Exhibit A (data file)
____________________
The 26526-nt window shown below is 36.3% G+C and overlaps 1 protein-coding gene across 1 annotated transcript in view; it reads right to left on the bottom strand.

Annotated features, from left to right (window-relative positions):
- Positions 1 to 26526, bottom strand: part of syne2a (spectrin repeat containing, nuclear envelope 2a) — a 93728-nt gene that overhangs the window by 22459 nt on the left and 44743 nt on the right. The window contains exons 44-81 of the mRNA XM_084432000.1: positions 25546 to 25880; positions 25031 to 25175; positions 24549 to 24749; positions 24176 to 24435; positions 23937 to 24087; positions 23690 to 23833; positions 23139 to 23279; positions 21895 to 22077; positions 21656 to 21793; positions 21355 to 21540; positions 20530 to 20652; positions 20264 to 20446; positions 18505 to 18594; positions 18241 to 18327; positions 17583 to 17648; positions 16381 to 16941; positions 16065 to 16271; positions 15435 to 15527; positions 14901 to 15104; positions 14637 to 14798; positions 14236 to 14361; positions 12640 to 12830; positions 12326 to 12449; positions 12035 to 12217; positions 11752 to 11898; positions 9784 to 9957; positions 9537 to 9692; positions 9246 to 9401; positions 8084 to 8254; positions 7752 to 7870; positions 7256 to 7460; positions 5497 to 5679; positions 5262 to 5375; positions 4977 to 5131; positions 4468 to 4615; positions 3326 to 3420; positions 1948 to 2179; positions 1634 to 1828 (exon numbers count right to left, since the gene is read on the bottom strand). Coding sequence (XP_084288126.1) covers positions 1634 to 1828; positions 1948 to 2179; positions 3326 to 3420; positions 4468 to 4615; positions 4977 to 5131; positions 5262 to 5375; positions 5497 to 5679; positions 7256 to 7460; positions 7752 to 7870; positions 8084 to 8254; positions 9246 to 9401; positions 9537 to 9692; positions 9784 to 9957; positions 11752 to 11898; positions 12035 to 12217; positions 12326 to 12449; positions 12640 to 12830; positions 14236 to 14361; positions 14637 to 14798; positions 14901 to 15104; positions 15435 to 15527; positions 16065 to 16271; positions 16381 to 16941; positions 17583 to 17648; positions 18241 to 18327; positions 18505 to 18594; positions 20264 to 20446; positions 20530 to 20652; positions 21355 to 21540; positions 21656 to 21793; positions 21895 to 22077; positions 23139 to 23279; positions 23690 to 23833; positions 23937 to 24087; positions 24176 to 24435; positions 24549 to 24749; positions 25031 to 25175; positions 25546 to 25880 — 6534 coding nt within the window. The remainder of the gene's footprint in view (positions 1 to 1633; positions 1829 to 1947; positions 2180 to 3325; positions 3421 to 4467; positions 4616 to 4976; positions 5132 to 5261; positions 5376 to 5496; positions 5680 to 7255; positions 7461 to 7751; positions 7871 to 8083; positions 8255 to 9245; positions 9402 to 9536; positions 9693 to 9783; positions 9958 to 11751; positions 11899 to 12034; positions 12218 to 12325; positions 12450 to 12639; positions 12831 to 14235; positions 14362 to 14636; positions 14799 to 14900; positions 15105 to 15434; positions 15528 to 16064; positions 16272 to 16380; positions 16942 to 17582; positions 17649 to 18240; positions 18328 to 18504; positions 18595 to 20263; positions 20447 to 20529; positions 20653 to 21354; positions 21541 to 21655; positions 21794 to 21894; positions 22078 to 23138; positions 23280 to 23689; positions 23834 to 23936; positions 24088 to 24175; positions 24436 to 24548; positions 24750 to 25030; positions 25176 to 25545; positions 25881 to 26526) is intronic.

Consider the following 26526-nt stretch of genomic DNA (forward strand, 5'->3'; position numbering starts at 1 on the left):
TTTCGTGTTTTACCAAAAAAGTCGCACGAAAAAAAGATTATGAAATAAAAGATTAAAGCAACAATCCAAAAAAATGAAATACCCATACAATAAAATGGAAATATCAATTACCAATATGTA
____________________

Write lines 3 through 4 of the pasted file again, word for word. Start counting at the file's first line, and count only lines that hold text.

- Positions 1 to 26526, bottom strand: part of syne2a (spectrin repeat containing, nuclear envelope 2a) — a 93728-nt gene that overhangs the window by 22459 nt on the left and 44743 nt on the right. The window contains exons 44-81 of the mRNA XM_084432000.1: positions 25546 to 25880; positions 25031 to 25175; positions 24549 to 24749; positions 24176 to 24435; positions 23937 to 24087; positions 23690 to 23833; positions 23139 to 23279; positions 21895 to 22077; positions 21656 to 21793; positions 21355 to 21540; positions 20530 to 20652; positions 20264 to 20446; positions 18505 to 18594; positions 18241 to 18327; positions 17583 to 17648; positions 16381 to 16941; positions 16065 to 16271; positions 15435 to 15527; positions 14901 to 15104; positions 14637 to 14798; positions 14236 to 14361; positions 12640 to 12830; positions 12326 to 12449; positions 12035 to 12217; positions 11752 to 11898; positions 9784 to 9957; positions 9537 to 9692; positions 9246 to 9401; positions 8084 to 8254; positions 7752 to 7870; positions 7256 to 7460; positions 5497 to 5679; positions 5262 to 5375; positions 4977 to 5131; positions 4468 to 4615; positions 3326 to 3420; positions 1948 to 2179; positions 1634 to 1828 (exon numbers count right to left, since the gene is read on the bottom strand). Coding sequence (XP_084288126.1) covers positions 1634 to 1828; positions 1948 to 2179; positions 3326 to 3420; positions 4468 to 4615; positions 4977 to 5131; positions 5262 to 5375; positions 5497 to 5679; positions 7256 to 7460; positions 7752 to 7870; positions 8084 to 8254; positions 9246 to 9401; positions 9537 to 9692; positions 9784 to 9957; positions 11752 to 11898; positions 12035 to 12217; positions 12326 to 12449; positions 12640 to 12830; positions 14236 to 14361; positions 14637 to 14798; positions 14901 to 15104; positions 15435 to 15527; positions 16065 to 16271; positions 16381 to 16941; positions 17583 to 17648; positions 18241 to 18327; positions 18505 to 18594; positions 20264 to 20446; positions 20530 to 20652; positions 21355 to 21540; positions 21656 to 21793; positions 21895 to 22077; positions 23139 to 23279; positions 23690 to 23833; positions 23937 to 24087; positions 24176 to 24435; positions 24549 to 24749; positions 25031 to 25175; positions 25546 to 25880 — 6534 coding nt within the window. The remainder of the gene's footprint in view (positions 1 to 1633; positions 1829 to 1947; positions 2180 to 3325; positions 3421 to 4467; positions 4616 to 4976; positions 5132 to 5261; positions 5376 to 5496; positions 5680 to 7255; positions 7461 to 7751; positions 7871 to 8083; positions 8255 to 9245; positions 9402 to 9536; positions 9693 to 9783; positions 9958 to 11751; positions 11899 to 12034; positions 12218 to 12325; positions 12450 to 12639; positions 12831 to 14235; positions 14362 to 14636; positions 14799 to 14900; positions 15105 to 15434; positions 15528 to 16064; positions 16272 to 16380; positions 16942 to 17582; positions 17649 to 18240; positions 18328 to 18504; positions 18595 to 20263; positions 20447 to 20529; positions 20653 to 21354; positions 21541 to 21655; positions 21794 to 21894; positions 22078 to 23138; positions 23280 to 23689; positions 23834 to 23936; positions 24088 to 24175; positions 24436 to 24548; positions 24750 to 25030; positions 25176 to 25545; positions 25881 to 26526) is intronic.

Consider the following 26526-nt stretch of genomic DNA (forward strand, 5'->3'; position numbering starts at 1 on the left):